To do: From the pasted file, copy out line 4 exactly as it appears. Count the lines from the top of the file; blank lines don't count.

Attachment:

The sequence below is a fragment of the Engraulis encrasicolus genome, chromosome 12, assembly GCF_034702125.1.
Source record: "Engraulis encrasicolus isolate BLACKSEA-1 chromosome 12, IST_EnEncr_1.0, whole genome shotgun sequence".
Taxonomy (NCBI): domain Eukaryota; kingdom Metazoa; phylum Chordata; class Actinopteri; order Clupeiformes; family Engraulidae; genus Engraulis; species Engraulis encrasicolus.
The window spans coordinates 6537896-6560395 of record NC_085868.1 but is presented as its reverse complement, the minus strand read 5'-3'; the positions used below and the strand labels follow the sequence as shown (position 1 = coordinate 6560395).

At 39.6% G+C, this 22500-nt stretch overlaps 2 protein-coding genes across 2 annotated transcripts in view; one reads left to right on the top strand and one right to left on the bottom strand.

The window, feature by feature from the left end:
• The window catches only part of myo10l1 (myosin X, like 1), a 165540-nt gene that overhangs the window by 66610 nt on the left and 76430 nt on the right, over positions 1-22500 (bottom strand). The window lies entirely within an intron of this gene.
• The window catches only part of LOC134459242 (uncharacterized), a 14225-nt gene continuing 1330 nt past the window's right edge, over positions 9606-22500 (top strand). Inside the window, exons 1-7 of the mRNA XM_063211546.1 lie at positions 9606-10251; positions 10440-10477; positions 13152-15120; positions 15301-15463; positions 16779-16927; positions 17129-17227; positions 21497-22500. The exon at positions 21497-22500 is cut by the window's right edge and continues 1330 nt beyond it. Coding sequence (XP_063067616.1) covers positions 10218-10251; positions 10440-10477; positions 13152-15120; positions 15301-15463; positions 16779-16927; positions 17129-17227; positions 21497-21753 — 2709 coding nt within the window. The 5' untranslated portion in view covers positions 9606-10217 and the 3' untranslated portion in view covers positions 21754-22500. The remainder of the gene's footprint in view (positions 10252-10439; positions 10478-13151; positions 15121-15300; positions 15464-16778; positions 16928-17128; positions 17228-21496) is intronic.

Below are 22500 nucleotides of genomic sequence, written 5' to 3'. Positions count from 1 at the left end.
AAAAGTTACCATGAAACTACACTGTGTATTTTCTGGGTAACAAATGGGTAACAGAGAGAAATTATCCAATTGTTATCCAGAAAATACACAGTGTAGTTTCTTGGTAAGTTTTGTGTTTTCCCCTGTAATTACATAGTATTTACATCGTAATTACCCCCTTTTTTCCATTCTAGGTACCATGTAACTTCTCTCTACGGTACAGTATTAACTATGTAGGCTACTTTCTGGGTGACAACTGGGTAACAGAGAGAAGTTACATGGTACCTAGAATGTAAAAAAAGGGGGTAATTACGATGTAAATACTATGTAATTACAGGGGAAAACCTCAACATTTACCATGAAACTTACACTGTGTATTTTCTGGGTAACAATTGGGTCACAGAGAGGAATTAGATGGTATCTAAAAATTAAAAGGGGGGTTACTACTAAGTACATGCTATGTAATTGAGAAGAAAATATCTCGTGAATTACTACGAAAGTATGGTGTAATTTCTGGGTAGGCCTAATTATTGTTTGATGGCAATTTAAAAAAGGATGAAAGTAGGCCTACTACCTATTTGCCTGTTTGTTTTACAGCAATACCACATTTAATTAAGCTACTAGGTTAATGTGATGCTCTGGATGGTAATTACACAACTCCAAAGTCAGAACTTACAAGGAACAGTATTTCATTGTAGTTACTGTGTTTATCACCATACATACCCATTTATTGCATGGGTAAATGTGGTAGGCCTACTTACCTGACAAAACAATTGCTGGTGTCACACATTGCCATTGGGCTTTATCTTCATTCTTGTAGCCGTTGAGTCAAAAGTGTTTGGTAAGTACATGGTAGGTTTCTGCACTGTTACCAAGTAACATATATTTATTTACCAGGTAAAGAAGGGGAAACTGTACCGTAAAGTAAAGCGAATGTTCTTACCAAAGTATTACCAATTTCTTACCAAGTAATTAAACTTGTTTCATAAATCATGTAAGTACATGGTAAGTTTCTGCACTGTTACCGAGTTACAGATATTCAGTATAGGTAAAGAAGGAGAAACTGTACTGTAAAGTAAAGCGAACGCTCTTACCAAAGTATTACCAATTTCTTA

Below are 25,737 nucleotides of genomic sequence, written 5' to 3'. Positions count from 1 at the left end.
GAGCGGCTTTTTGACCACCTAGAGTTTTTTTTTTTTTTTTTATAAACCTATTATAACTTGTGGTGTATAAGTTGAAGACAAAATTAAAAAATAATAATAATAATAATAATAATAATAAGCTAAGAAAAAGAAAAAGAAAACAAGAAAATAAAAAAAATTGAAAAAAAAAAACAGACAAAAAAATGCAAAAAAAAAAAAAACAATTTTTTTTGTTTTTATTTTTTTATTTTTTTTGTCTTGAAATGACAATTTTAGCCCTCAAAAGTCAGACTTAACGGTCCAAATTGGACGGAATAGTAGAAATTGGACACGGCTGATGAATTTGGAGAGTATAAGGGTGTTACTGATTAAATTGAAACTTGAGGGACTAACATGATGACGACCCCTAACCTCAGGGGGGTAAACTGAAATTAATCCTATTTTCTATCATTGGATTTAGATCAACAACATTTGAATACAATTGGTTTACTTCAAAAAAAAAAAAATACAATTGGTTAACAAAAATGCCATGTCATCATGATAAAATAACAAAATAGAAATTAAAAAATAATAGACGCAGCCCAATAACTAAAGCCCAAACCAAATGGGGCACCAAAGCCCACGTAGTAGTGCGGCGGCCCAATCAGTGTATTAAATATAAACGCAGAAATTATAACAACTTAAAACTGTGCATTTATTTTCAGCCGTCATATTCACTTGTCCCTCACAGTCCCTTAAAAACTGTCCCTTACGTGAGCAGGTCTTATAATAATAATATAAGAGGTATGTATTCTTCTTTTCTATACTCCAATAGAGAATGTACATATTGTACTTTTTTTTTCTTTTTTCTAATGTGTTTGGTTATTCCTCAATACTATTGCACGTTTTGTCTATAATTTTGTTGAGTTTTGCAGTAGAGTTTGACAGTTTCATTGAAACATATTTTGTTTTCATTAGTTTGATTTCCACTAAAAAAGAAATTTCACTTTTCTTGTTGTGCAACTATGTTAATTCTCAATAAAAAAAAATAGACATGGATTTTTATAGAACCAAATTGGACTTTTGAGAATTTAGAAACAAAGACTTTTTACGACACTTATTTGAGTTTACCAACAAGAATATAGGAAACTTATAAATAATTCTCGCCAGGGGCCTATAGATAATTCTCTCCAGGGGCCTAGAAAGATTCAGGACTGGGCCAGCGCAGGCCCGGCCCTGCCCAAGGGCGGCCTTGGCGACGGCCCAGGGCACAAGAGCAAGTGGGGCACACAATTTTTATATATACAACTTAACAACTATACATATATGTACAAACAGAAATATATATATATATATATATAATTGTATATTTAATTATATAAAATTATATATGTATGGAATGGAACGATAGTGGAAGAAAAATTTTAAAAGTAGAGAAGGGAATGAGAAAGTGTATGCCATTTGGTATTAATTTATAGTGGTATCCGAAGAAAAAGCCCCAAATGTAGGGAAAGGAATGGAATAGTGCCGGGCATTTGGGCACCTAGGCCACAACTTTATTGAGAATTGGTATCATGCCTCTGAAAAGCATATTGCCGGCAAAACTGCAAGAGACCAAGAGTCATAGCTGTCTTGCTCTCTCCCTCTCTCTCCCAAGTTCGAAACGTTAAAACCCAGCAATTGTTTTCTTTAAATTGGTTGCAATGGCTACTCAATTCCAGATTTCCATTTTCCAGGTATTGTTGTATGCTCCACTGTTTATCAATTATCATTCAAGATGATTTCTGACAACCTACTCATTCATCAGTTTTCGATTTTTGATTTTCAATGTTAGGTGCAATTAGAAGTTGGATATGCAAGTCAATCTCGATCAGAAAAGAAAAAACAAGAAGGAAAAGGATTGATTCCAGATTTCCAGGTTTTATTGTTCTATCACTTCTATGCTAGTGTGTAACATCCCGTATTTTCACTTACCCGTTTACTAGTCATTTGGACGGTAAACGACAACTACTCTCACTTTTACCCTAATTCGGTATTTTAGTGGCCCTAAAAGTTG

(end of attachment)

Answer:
The window spans coordinates 6537896-6560395 of record NC_085868.1 but is presented as its reverse complement, the minus strand read 5'-3'; the positions used below and the strand labels follow the sequence as shown (position 1 = coordinate 6560395).